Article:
Prevalence and incidence of multiple sclerosis estimated in European Register for Multiple Sclerosis (EUReMS): study protocol of the Epi-1d study
ECTRIMS Online Library. Pugliatti M. Oct 11, 2014; 64049; P345
Mpugliatti Pugliatti
Mpugliatti Pugliatti
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Abstract
Background: The attempt to define the burden of MS in Europe is hampered by the variability of the surveyed populations and the different ascertainment across studies. To overcome this, epidemiological indices should be derived based on standardized procedures for data collection.This requires a consolidated collaborative network, harmonizing data structure and capturing, designing a registry system for both existing and prospective longitudinally collected data as well as shared analytical plans and interpretation of results.
Objectives: To fulfill one of EUReMS missions: MS epidemiological and clinical surveillance across European countries, including the assessment of the MS burden in Europe; to test the ultimate research hypothesis that MS in Europe is changing over time and space.
Methods: A survey was conducted between July 2013 and February 2014 by administering an ad hoc questionnaire (EPI-Q) to the leaders of eligible existing European databases, to collect data on database management and governance, contents (demographics, MS course, year of onset/diagnosis, diagnostic validation through lab and instrumental tests, EDSS), format and quality of data. Specific focus was given to detect the possibility for generating population-based estimates on better-ascertained sub-areas.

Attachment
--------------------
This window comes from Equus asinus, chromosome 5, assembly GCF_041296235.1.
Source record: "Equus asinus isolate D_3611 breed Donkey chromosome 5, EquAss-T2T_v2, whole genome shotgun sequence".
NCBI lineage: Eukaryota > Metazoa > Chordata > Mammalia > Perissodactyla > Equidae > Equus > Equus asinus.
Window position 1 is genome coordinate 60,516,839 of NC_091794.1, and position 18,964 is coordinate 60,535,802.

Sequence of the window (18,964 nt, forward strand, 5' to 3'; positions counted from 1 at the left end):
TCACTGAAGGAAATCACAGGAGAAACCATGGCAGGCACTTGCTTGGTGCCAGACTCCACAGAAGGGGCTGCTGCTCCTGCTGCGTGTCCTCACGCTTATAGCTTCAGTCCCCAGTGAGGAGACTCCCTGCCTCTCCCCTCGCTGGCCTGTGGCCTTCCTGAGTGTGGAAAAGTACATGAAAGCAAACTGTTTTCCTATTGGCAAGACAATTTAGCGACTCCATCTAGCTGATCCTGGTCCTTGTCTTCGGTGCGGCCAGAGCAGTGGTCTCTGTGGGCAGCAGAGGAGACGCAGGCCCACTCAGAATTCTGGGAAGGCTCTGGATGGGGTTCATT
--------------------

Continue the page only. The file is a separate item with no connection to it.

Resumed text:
Results: Out of 18 databases contacted, EPI-Q was successfully administered to Croatia, Czech Republic, Denmark, Finland, Germany, Italy (Liguria, Tuscany, iMED), Norway, Poland, Serbia, Spain, Sweden and United Kingdom. Population-based epidemiological data collected since 2003 can be integrated into a database of ca. 17,000 MS patients over a total population of 18,000,000 for sub-areas in Catalunya/Spain, Italy, Sweden, UK, Norway, Finland and Serbia, despite some heterogeneity across regions.
Conclusions: Benefitting from EUReMS architectural infrastructure, and from previous work on purposes and constructs of existing MS databases in Europe, population-based sex- and age-specific incidence and prevalence from well-defined geographic sub-areas and over time, temporal trends of gender-ratio, age at onset and diagnostic delay will be computed, likely ensuring the 'best estimate' of the MS burden in Europe available to date.
Acknowledgements: J. Fuge, M. Trojano, J. Hillert, N. Koch-Henriksen, T. Mikolcic/V. Basic Kes, P. Zaratin, R.M. Middleton, E. Holloway, I. Elovaara, D. Horakova, T. Pekmezovic, J. Drulovic, W. Brola, for providing data.

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